Jun 28 2012
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Is Tadawul ready for foreign investors?
This time around MSCI didn’t completely disappoint regional investors. Although the index provider opined that Qatar and the UAE markets sould continue to languish in frontier market status, it did suggest it may upgrade the Saudi Tadawul market to ‘frontier market’ status.
However, “the introduction of a new scheme allowing direct access for non GCC based investors to the Saudi equity market may result in MSCI considering the inclusion of Saudi Arabia in Frontier Markets or Emerging Markets, depending on the level of market accessibility,” MSCI noted.
There is a long way to go, but analysts believe it could radically alter the regional markets, and could pose significant challenges.
However, the market is ready to welcome foreign investors, says Rahmatullah Khan, economic analyst at Al Rajhi Capital.
“We believe that Saudi Arabian equity market is ready for foreign investors,” says Mr. Khan in a note to clients.
But some local investors worry that the arrival of foreign investors would expose the Saudi market to the whims of global financial markets and encourage ‘hot money’ to flow in, which could destabilise the carefully-curated market.
That’s against statistical evidence – as closed markets are generally considered more volatile.
“A case in point is Chinese market which allowed limited access to foreigners in 2002,” notes Mr. Khan. “During 1990s, standard deviation of monthly return in Chinese markets was 26% compared to just 8.2% during a period of 2000-12. Similarly, standard deviation of monthly return in Brazilian market was 25% during 1990s compared to 7.4% in 2000-12.”
In addition, the Saudi market went through a massive bubble period during 2004-05 and saw great volatility during the global financial crisis of 2008, suggesting that market can be exposed to huge mood swings even in the absence of foreign investors.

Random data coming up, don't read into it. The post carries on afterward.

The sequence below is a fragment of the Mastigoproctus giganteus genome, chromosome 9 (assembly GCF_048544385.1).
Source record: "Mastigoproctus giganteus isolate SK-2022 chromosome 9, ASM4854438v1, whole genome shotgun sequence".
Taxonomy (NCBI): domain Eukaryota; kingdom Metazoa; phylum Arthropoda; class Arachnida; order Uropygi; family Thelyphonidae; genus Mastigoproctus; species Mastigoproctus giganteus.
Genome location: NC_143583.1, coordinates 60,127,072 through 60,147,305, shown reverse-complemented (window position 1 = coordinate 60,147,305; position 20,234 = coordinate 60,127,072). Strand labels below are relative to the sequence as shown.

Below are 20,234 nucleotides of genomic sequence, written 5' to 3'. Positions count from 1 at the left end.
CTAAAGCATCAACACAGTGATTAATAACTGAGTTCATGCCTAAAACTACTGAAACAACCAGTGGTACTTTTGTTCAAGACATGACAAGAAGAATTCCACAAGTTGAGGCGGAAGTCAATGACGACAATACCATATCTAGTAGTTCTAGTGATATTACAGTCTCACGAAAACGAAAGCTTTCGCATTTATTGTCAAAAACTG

The Saudi market is the largest in the Middle East, but remains one of the most inaccessible to foreign investors. As a G20 nation, the Kingdom needs to step up to compete with its 19 peers.
For all its riches, Saudi Arabia suffers from lack of foreign direct investment. While the Kingdom has no shortage of capital, FDI is important because it exposes local industries to international companies which bring in their technological and managerial expertise.
It also releases pressure from governments to act as the sole source of capital and nurture the private sector.
However, the MENA region saw portfolio equity flows fall off a cliff in 2011, even though countries like Kuwait, Saudi Arabia, UAE, Bahrain and Qatar invested heavily to stimulate their economies.
Net capital inflows to the region fell by almost 90% in 2011, reflecting large outflows on debt instruments as both foreign and domestic investors sought safer havens for their assets, given political and regulatory uncertainty.
“Gross flows also fell sharply with no new equity issuance in 2010, and a negative net figure for 2011 of some $200 million. Regional stock markets have lost 15% over the last 2 years contrasted with modest gains of 2.5% for all emerging markets,” states a World Bank report on the Global Development Prospects.
MUCH WORK TO BE DONE
Analysts and observers agree that Saudi Arabia needs to open the market much further in order for the Tadawul to gain maturity. The International Monetary Fund proposes broader capital market reforms to foster the development of corporate bond markets and Islamic products could also enhance financial intermediation.
“Permit foreign institutional investors to invest directly in Tadawul,” notes the IMF as part of its recommendations for Saudi Arabia.
But there is much work that needs to be done before MSCI can elevate Saudi Arabia to the status of a frontier market, let alone an emerging market.
From mundane issues, such as aligning Tadawul’s trading days with international markets, to more important issues such as the development of a government bond market, the Kingdom has a long way to go before MSCI will come calling.
However, there are numerous strengths than Saudi Arabia could build on. Strong volumes, and a strong roster of companies from a diverse range of sectors could provide the breadth and depth foreign investors seek. A strong financial system with a robust banking sector is another key advantage.
“The accrual of benefits of allowing foreign investors, which is a slow process, outweighs the concerns in medium to long term. Therefore, we believe that Saudi Arabian equity market is ready for foreign investors. However, it should be done in a calibrated manner so that the advent of large investors does not destabilize existing stakeholders.”
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